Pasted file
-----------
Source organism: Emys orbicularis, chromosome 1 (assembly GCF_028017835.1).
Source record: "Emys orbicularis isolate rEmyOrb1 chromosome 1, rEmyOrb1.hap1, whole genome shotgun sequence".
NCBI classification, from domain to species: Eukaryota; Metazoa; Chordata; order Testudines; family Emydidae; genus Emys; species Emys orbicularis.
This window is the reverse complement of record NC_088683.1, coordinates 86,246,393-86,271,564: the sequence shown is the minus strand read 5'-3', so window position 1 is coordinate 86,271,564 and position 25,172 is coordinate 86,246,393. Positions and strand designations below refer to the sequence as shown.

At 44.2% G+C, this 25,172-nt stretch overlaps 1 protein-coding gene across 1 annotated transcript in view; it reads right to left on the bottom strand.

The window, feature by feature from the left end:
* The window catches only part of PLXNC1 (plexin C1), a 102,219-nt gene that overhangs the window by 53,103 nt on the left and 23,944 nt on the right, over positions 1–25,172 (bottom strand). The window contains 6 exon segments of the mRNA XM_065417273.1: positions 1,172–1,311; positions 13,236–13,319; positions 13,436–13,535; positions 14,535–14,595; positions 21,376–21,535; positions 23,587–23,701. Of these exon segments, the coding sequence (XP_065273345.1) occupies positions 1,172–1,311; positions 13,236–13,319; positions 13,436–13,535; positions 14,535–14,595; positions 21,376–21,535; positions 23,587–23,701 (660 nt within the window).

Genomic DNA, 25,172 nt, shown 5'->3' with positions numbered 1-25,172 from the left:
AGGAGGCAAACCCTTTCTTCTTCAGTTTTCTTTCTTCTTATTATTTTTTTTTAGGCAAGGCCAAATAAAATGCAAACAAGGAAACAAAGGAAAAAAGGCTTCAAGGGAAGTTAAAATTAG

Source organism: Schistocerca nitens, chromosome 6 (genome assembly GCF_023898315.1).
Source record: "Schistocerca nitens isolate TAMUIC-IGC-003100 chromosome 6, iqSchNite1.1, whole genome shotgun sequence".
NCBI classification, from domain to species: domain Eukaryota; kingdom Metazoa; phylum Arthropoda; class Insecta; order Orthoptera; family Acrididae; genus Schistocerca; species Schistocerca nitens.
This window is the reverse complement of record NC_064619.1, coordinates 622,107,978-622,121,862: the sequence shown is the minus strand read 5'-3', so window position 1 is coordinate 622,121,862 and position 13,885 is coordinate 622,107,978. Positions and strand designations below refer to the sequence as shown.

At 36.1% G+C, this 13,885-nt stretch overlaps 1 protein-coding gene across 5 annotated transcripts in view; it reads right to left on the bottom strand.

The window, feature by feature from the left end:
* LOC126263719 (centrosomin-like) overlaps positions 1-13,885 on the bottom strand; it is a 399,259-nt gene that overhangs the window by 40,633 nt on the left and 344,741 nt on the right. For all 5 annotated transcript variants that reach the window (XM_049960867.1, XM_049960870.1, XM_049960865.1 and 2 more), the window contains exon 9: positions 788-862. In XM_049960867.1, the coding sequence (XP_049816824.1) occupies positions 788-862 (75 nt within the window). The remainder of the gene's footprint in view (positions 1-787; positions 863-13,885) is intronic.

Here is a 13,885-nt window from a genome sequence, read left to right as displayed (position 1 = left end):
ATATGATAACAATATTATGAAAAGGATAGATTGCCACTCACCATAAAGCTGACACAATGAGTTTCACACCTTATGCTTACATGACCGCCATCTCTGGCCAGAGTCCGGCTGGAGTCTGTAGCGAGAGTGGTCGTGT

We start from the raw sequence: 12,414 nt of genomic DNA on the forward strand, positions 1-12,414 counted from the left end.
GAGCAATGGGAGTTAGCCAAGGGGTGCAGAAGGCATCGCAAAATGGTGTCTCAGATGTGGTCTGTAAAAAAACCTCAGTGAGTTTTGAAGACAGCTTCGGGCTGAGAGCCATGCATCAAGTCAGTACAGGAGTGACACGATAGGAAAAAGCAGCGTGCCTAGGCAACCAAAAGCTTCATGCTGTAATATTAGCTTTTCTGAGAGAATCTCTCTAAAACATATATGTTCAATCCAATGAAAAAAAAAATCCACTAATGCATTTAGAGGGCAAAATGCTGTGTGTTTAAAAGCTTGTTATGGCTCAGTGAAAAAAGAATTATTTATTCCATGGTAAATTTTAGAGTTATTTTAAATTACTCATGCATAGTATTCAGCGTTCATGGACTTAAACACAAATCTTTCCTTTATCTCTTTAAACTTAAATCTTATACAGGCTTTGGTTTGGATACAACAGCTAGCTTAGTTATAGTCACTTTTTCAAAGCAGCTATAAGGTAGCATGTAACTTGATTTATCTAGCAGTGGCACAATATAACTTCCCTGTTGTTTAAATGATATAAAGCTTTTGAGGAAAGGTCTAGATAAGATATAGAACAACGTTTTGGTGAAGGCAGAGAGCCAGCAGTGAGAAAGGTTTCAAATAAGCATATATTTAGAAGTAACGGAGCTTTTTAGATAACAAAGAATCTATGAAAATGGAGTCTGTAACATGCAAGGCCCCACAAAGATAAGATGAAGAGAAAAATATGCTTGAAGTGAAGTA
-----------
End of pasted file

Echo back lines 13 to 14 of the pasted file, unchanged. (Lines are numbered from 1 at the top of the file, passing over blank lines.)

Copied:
This window is the reverse complement of record NC_064619.1, coordinates 622,107,978-622,121,862: the sequence shown is the minus strand read 5'-3', so window position 1 is coordinate 622,121,862 and position 13,885 is coordinate 622,107,978. Positions and strand designations below refer to the sequence as shown.

At 36.1% G+C, this 13,885-nt stretch overlaps 1 protein-coding gene across 5 annotated transcripts in view; it reads right to left on the bottom strand.